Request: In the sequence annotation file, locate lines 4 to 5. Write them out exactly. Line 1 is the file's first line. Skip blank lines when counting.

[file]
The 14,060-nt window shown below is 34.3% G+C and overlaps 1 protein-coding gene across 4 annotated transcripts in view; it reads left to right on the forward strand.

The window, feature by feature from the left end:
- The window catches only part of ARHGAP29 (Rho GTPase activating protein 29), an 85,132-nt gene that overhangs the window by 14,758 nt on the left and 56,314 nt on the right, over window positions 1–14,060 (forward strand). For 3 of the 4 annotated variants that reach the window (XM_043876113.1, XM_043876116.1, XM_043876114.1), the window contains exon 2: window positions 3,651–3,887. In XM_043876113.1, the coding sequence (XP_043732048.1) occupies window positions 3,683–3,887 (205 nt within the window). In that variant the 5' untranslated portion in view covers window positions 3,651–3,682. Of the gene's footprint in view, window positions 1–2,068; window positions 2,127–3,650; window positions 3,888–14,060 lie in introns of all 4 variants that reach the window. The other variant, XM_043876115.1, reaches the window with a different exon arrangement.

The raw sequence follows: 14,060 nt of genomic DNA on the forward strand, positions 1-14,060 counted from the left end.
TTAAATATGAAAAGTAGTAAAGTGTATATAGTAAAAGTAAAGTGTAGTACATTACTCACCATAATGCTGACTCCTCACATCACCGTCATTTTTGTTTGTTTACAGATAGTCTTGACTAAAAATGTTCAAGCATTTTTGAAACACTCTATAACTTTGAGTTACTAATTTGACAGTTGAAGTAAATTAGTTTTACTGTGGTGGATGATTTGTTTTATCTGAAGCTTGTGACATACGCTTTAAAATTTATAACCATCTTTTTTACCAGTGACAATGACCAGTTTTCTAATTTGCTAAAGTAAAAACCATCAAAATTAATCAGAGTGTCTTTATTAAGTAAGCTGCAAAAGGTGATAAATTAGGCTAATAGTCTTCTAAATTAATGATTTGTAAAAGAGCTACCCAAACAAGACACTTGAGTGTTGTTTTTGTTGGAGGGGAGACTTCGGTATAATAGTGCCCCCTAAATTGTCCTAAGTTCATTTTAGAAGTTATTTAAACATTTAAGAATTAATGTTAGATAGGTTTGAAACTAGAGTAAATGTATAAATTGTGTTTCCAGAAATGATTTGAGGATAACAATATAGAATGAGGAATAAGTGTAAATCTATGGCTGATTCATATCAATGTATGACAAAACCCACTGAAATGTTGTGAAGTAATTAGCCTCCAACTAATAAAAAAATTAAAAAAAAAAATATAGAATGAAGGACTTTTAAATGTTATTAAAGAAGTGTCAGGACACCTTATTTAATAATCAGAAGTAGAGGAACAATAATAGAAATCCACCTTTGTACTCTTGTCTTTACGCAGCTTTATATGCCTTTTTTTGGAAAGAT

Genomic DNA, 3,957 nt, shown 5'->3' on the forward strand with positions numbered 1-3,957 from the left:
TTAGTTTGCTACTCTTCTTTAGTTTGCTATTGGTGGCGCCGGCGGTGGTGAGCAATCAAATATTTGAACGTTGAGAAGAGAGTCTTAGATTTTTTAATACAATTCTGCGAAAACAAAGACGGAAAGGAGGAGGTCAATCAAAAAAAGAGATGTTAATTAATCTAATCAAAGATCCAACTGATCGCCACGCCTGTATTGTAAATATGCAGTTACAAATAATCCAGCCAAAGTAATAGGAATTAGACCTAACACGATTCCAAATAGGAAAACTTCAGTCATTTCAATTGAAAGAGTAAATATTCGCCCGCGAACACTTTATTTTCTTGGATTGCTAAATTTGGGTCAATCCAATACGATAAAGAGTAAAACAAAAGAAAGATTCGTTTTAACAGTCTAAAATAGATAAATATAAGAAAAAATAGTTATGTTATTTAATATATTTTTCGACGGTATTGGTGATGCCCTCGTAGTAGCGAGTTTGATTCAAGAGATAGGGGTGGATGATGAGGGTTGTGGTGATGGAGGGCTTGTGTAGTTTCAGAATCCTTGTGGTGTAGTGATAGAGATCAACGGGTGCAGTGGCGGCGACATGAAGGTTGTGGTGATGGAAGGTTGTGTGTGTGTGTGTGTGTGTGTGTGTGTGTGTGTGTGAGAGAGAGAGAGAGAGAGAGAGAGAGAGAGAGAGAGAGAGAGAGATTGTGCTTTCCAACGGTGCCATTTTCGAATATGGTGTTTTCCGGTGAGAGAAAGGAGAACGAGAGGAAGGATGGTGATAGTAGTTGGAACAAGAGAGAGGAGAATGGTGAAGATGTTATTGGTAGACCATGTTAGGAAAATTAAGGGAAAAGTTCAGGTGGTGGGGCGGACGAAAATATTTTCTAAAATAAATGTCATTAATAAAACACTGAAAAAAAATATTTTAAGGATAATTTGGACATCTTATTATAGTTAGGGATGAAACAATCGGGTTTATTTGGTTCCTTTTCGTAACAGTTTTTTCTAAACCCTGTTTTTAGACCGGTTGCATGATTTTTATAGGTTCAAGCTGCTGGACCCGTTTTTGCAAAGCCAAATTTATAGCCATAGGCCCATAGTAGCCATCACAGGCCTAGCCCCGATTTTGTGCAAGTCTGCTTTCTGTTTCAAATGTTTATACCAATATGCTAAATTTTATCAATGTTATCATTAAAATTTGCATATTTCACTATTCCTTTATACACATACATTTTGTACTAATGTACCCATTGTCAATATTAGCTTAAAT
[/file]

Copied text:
The raw sequence follows: 14,060 nt of genomic DNA on the forward strand, positions 1-14,060 counted from the left end.
TTAAATATGAAAAGTAGTAAAGTGTATATAGTAAAAGTAAAGTGTAGTACATTACTCACCATAATGCTGACTCCTCACATCACCGTCATTTTTGTTTGTTTACAGATAGTCTTGACTAAAAATGTTCAAGCATTTTTGAAACACTCTATAACTTTGAGTTACTAATTTGACAGTTGAAGTAAATTAGTTTTACTGTGGTGGATGATTTGTTTTATCTGAAGCTTGTGACATACGCTTTAAAATTTATAACCATCTTTTTTACCAGTGACAATGACCAGTTTTCTAATTTGCTAAAGTAAAAACCATCAAAATTAATCAGAGTGTCTTTATTAAGTAAGCTGCAAAAGGTGATAAATTAGGCTAATAGTCTTCTAAATTAATGATTTGTAAAAGAGCTACCCAAACAAGACACTTGAGTGTTGTTTTTGTTGGAGGGGAGACTTCGGTATAATAGTGCCCCCTAAATTGTCCTAAGTTCATTTTAGAAGTTATTTAAACATTTAAGAATTAATGTTAGATAGGTTTGAAACTAGAGTAAATGTATAAATTGTGTTTCCAGAAATGATTTGAGGATAACAATATAGAATGAGGAATAAGTGTAAATCTATGGCTGATTCATATCAATGTATGACAAAACCCACTGAAATGTTGTGAAGTAATTAGCCTCCAACTAATAAAAAAATTAAAAAAAAAAATATAGAATGAAGGACTTTTAAATGTTATTAAAGAAGTGTCAGGACACCTTATTTAATAATCAGAAGTAGAGGAACAATAATAGAAATCCACCTTTGTACTCTTGTCTTTACGCAGCTTTATATGCCTTTTTTTGGAAAGAT